We were told that the time to go to the hospital is 3-1-1, when contractions are 3 minutes apart, 1 minute long, lasting for 1 hour. In fact I was at 3-1-1 for already 2-3 hours when we headed to the hospital at 10 am, so we thought this would be a rather quick labor. However, when we went to triage, which was my least favorite part of the whole hospital experience (harsh fluorescent lights, separation from my birth team, uncomfortable monitoring (in fact the gel caused me to get rashes on all the areas the monitors touched that lasted over 3 weeks postpartum), and being on my back through contractions), after 30 minutes of monitoring, they said I wasn’t dilated far enough to get admitted to the birthing center. The options were to instead get admitted to Labor & Delivery now (the standard hospital delivery area), labor around in the hospital, or leave and come back later. Our midwife told us we shouldn’t come back to triage for another 4-6 hours. We chose option 3 and headed back home (only 5 min from the hospital).
I should note that part of my birth plan was to not know how many centimeters dilated I was throughout the whole process. Knowing the dilation is nearly meaningless because it’s not a reliable measure of how far into labor one is. You can take anywhere from a couple minutes to several days to go from 1 to 10 cm, and you can regress as well (i.e. be 8 cm dilated and go back down to 2). Our Bradley instructor, who’s also a very popular doula in the city, talked about many women who got very discouraged and/or distracted by focusing on dilation and we thought it was wise advice to skip knowing this randomly moving figure.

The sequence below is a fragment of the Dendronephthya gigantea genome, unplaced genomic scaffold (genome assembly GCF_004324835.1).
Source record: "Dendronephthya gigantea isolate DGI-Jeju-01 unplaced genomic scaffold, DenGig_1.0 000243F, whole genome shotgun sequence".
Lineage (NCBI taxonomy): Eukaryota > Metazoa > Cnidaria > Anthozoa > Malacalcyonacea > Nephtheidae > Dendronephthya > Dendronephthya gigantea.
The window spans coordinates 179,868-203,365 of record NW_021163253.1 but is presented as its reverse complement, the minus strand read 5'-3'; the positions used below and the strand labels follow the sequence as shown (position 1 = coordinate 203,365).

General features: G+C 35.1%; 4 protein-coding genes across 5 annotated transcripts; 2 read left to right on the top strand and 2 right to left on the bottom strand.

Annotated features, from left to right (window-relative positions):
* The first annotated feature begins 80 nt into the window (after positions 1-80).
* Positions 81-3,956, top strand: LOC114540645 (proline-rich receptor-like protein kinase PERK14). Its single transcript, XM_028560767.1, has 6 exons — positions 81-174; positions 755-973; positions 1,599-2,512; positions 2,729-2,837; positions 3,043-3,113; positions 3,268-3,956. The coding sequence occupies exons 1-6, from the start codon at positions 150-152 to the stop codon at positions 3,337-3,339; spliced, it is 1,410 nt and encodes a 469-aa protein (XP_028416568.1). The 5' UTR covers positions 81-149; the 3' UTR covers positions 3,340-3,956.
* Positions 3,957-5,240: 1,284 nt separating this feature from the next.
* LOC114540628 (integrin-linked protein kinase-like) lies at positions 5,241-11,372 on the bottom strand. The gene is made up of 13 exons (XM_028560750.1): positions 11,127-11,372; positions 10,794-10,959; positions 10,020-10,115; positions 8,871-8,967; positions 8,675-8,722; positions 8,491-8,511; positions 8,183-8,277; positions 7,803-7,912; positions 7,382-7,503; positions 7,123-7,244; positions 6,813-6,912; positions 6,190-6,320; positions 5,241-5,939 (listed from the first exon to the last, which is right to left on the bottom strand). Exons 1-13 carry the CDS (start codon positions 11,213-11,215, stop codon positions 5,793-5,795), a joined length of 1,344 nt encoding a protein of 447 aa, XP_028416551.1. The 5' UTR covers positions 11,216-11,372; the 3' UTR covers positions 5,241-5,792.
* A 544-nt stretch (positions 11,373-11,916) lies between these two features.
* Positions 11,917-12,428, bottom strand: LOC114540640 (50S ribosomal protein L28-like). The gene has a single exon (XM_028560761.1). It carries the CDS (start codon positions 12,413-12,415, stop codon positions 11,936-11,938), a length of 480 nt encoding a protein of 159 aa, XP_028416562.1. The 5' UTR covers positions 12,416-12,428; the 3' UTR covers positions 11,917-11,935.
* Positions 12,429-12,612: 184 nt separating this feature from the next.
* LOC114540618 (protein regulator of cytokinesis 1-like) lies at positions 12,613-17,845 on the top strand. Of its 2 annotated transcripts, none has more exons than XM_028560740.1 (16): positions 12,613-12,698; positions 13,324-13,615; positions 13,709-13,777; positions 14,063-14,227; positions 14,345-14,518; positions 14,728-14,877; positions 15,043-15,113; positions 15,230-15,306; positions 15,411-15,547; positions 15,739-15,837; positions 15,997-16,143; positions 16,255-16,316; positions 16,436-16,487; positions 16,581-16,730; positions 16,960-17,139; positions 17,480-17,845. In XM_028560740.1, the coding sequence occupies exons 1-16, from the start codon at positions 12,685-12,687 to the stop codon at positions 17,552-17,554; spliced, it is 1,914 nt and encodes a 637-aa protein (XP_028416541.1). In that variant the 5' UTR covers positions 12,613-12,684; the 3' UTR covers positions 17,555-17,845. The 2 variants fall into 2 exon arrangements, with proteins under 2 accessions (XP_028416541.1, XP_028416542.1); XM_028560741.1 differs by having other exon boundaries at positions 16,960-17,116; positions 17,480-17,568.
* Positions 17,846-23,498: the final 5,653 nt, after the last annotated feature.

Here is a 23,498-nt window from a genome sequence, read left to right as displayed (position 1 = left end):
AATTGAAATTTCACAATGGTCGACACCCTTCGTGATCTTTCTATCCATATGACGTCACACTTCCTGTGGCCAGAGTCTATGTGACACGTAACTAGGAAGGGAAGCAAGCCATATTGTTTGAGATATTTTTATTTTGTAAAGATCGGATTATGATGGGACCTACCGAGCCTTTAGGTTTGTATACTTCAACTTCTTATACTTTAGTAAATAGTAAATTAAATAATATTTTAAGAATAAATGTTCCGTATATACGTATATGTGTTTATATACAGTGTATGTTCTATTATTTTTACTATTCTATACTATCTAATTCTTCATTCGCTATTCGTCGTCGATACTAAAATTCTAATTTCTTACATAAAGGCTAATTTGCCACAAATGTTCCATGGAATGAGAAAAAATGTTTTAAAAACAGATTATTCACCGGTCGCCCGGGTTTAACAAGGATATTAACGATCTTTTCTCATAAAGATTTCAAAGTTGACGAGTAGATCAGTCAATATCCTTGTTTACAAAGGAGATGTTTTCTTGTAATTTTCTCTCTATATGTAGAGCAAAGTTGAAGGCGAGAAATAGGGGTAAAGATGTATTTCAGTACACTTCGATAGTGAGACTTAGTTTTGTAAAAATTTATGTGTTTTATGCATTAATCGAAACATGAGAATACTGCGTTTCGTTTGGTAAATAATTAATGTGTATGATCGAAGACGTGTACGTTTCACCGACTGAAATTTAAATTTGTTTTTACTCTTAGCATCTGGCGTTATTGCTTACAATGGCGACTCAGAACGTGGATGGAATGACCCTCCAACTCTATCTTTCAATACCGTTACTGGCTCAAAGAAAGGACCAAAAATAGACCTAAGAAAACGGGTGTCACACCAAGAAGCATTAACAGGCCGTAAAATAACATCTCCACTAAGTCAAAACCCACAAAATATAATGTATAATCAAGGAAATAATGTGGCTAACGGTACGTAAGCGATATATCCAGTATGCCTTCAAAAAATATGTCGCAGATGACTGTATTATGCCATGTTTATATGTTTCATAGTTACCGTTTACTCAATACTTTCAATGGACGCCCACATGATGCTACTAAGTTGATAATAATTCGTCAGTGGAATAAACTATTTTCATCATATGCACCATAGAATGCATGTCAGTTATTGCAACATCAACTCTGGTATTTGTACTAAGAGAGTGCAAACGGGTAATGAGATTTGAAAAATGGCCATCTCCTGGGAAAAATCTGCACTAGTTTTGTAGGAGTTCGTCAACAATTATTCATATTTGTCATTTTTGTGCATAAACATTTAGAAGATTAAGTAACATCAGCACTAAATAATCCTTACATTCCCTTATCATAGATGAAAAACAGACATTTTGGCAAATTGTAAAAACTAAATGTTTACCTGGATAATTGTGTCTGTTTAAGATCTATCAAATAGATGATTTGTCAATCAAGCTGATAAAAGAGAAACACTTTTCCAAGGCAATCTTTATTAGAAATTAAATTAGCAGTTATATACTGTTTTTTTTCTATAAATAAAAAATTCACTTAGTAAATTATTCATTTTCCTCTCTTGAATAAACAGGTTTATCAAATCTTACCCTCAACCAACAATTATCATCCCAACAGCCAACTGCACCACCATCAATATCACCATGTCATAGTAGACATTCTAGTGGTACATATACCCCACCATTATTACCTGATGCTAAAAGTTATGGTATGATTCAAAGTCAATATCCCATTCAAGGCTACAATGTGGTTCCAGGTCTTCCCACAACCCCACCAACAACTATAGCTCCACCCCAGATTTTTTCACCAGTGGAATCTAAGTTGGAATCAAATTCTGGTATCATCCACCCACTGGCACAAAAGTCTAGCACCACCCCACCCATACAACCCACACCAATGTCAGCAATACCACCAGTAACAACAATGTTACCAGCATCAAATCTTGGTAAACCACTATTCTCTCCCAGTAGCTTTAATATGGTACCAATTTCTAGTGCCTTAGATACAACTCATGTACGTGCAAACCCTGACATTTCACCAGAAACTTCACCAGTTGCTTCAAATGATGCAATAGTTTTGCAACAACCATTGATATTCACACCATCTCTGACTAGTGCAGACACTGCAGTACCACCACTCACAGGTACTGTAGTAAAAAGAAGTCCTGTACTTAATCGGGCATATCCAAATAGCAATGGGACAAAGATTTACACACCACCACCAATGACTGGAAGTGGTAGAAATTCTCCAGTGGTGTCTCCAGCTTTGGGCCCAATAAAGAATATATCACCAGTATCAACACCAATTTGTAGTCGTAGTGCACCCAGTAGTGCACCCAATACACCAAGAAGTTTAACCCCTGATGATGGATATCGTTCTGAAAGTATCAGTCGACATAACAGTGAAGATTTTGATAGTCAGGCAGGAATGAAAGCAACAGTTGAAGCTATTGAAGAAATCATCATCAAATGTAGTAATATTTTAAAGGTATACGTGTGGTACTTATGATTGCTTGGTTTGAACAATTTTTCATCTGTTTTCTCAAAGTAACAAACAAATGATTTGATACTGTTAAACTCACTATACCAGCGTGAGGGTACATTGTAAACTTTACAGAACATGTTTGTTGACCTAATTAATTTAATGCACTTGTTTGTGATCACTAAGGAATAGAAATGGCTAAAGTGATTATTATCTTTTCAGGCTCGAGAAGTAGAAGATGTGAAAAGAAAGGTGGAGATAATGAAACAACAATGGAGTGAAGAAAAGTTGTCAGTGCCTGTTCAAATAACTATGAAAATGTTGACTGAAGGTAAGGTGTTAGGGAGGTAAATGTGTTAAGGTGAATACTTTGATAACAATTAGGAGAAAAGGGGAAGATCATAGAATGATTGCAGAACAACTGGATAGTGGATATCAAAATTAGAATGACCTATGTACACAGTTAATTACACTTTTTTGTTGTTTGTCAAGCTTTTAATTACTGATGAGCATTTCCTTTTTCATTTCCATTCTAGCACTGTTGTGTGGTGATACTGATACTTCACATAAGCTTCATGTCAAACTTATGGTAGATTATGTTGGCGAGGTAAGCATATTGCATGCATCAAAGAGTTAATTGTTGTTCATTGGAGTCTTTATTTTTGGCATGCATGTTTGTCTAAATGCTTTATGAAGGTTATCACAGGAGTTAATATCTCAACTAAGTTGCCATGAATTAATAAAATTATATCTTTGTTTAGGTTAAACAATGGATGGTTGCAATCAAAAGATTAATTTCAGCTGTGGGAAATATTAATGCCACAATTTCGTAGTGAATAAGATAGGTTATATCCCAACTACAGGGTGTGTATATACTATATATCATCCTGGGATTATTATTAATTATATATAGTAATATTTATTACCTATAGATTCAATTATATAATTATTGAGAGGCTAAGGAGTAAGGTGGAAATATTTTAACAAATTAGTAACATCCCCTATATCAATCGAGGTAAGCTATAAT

Since I didn’t know how far along I was and wanted to surely get admitted the next time we showed up to the hospital, I tried to labor for as long as possible at home. I think we stayed home for about 6.5 hours and by the time we got through triage it had been 7 hours since the last triage. At home, we tried a bunch of things to further the labor, including remaining active, going up and down the stairs, and “shaking the apples off the tree”. I realized later that the contractions I was having when we first went to the hospital were nowhere close to how they feel towards the end. They get exponentially stronger as you head towards transition.
What I looked forward to the most in the birthing center was the jacuzzi tub. I usually take baths for soothing my menstrual cramps or when I’m not feeling well, such as when I’m sick or hungover, so I knew I would need a bath for my labor too. Thus, I basically labored at home until I couldn’t go another hour without getting into the bath.